As authorities, telecoms companies, and experts struggle to communicate the dangers and merits of 5G, Swiss voters might end up having the last word – even if the issue seems more technical than political.This content was published on December 6, 2019 - 11:18
No less than five separate campaigns for people’s initiatives are currently underway, all riding the waves of popular discontent that have coalesced in recent months into a “real rebellion”, as campaigner Hans-Ulrich Jakob put it last week.
And while each ingredient of this “initiative salad” is operating with a shared overall goal in mind (make the technology safe for citizens), each is also clearly individual – so much so that, for now, there are no signs of overt cooperation.
– the initiative ‘For a health-conscious and energy-efficient mobile communications’, which started collecting signatures in October, has a range of demands: firmly fix the limit-values for wave frequencies; clearly differentiate indoor and outdoor limits for such waves; and establish wave-free zones in schools and sections of public transport.
– the ‘Responsibility for mobile telephonyExternal link’ initiative, on the other hand, proposes one simple constitutional change: make telecoms companies liable for bodily or material damage caused by waves – unless they can prove their technology was not the cause.
– a third initiativeExternal link wants to lower the frequency limits and place fines on operators that don’t respect them, while the fourthExternal link has a more structural goal: give local authorities control over how the technology is developed, at what speed it is rolled out, and where base stations should be built or upgraded.
– finally, frequenciaExternal link, a consumer protection group, is in the final stages of drafting its text, which broadly aims to “rethink the planning of the 5G network and make it more sustainable and efficient”, according to group vice-president Tamlin Schibler-Ulmann. Key demands will likely be a call for lower maximum frequency limits and an assurance that 5G waves will not penetrate into private homes, she says.
Complement or compete?
So much for the various threads. Politically, however, will they be able to unite to form a coherent front? Or do they risk cancelling each other out?
Schibler-Ulmann says the number of initiatives is positive. More groups means more noise, which means more media and more pressure on politicians. “We are all coming at it from different angles, but we are all pulling on the same rope”, she says.
Neither does she think the groups will damage each other’s chances of ballot-box success: “if a citizen is willing to sign one anti-5G initiative, they will be willing to sign four”.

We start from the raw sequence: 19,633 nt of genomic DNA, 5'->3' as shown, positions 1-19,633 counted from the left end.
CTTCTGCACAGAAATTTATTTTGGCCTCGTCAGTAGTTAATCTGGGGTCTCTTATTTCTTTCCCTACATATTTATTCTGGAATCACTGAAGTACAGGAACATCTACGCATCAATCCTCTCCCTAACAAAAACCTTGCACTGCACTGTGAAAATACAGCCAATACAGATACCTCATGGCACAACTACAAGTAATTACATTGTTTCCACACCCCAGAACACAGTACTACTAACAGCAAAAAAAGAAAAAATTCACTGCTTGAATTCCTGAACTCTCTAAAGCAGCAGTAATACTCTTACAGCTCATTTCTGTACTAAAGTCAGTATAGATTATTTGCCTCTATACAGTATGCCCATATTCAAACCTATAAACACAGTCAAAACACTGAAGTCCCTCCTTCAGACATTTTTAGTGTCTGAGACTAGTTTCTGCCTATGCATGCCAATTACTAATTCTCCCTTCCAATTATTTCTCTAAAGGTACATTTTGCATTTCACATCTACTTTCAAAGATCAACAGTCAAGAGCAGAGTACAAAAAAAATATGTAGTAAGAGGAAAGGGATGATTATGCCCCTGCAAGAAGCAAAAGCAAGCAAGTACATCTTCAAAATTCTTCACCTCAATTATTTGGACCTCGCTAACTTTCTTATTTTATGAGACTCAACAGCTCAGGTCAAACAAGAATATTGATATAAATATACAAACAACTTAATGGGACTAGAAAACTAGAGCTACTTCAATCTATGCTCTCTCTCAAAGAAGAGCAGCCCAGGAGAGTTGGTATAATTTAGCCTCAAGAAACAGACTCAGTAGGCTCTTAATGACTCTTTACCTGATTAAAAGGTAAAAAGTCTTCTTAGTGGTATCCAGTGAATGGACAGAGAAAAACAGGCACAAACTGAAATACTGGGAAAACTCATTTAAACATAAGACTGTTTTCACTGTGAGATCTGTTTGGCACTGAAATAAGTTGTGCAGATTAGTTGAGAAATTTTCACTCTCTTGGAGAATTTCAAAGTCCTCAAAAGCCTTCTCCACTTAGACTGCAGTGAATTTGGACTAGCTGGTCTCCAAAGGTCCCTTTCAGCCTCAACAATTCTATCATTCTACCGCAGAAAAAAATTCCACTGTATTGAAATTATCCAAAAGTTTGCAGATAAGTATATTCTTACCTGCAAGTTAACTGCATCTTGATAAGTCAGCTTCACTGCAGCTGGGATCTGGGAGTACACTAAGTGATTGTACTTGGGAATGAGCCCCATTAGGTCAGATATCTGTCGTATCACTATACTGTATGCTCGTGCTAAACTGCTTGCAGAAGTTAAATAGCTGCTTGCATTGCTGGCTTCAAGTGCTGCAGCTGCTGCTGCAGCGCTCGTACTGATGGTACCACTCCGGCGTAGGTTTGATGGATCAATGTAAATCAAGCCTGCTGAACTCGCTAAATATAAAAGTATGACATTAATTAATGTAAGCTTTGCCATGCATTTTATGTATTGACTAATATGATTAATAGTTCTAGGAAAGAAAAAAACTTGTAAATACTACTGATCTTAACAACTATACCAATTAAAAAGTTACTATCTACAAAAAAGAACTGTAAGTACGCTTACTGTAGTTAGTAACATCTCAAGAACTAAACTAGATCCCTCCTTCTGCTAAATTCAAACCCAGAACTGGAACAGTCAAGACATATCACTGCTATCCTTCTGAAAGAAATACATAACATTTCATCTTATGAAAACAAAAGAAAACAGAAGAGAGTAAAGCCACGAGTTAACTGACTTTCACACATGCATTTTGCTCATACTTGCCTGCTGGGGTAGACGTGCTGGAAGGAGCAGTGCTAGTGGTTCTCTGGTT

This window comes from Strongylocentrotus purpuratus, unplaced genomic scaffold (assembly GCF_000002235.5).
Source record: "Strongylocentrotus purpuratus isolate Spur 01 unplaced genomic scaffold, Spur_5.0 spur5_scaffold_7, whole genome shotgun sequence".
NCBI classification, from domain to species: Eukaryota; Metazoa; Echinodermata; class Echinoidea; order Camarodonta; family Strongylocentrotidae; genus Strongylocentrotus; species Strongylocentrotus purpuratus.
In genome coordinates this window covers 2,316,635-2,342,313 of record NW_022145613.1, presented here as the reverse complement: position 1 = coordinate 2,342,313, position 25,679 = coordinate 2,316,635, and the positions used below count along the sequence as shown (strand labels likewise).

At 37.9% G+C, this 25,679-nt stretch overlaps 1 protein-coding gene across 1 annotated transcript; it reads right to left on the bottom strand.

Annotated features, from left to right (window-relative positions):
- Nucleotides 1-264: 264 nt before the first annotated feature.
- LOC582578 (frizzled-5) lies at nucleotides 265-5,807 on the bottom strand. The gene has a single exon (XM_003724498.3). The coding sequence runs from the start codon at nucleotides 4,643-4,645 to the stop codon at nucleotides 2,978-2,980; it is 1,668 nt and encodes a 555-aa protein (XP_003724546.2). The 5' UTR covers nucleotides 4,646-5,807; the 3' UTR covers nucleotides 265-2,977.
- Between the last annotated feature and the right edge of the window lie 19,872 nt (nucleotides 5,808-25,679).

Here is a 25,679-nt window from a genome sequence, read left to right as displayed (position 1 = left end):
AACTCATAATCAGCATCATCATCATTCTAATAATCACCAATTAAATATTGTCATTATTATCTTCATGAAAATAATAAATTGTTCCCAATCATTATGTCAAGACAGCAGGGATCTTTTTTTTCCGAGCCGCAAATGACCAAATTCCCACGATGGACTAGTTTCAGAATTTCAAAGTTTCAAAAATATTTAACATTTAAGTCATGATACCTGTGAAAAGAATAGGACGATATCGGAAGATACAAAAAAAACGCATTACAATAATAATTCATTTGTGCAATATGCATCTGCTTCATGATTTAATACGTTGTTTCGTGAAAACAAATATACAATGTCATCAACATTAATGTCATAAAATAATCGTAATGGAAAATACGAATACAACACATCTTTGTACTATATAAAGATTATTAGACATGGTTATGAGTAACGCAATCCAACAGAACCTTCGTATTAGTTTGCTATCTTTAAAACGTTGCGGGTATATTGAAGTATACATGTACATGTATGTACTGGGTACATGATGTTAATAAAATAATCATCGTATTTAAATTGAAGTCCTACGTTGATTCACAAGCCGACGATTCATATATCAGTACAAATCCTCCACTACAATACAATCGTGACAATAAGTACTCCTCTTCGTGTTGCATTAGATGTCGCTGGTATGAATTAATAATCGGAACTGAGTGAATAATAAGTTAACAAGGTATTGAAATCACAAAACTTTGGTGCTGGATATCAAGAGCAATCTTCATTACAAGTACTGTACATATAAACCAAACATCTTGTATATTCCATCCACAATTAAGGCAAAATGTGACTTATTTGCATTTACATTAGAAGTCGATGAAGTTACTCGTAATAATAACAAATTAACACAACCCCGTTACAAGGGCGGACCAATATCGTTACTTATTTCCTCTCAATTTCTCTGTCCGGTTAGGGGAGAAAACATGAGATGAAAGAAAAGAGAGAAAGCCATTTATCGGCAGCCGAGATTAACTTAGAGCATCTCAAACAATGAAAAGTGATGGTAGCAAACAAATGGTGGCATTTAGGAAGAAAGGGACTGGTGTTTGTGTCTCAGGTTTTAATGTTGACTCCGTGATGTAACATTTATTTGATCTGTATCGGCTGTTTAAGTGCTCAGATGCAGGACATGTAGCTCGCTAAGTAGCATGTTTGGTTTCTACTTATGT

Richard Koller, president of the group campaigning for municipal control over 5G rollout (to be launched officially in March), is also not fussed about the flux.
He reckons the various plans are “completely complementary”, and that the variety is not just desirable but necessary. “5G is a broad marketing symbol for a new technology with multiple effects”, he says. “It’s too complex for one single initiative to encompass”.
Uniting around the cause
Daniel Graf, a digital democracy activist and campaign consultant, says he can’t remember any situation like this – where one single issue spawns such a plethora of groups and initiatives – happening in the past decade.
But he also doesn’t think it’s detrimental.
“People want to get things moving” he says. At this early stage it’s normal that new groups emerge, “like democracy start-ups”. And in the case of 5G it’s even more natural, since there is “such a high demand for action but no single leading organization”, he says.
Whether the threads will eventually coalesce around such a single leading group is difficult to say. Koller predicts that “by the end, it will be mostly one or two” initiatives that make it before the people. One of them, he hopes, will be his.
For Graf, the litmus test for such an organization will ultimately be its ability to argue based on fact rather than fiction. For a topic like 5G, where conspiracy theories are rife and emotions high, groups that remain scientifically grounded will prove most credible, he says.
He mentions frequencia as possibly such a group. Though Schibler-Ulmann is non-committal. Frequencia naturally has some contact with other organizations, she says, and is active on general cross-cutting forums like “5G en Suisse, non merci!External link” But she doesn’t want to comment too much on other initiatives, or on future cooperation.
“Maybe one initiative will pull back because it wants to support another – but we’ll see what happens,” she says.
This article was automatically imported from our old content management system. If you see any display errors, please let us know: firstname.lastname@example.org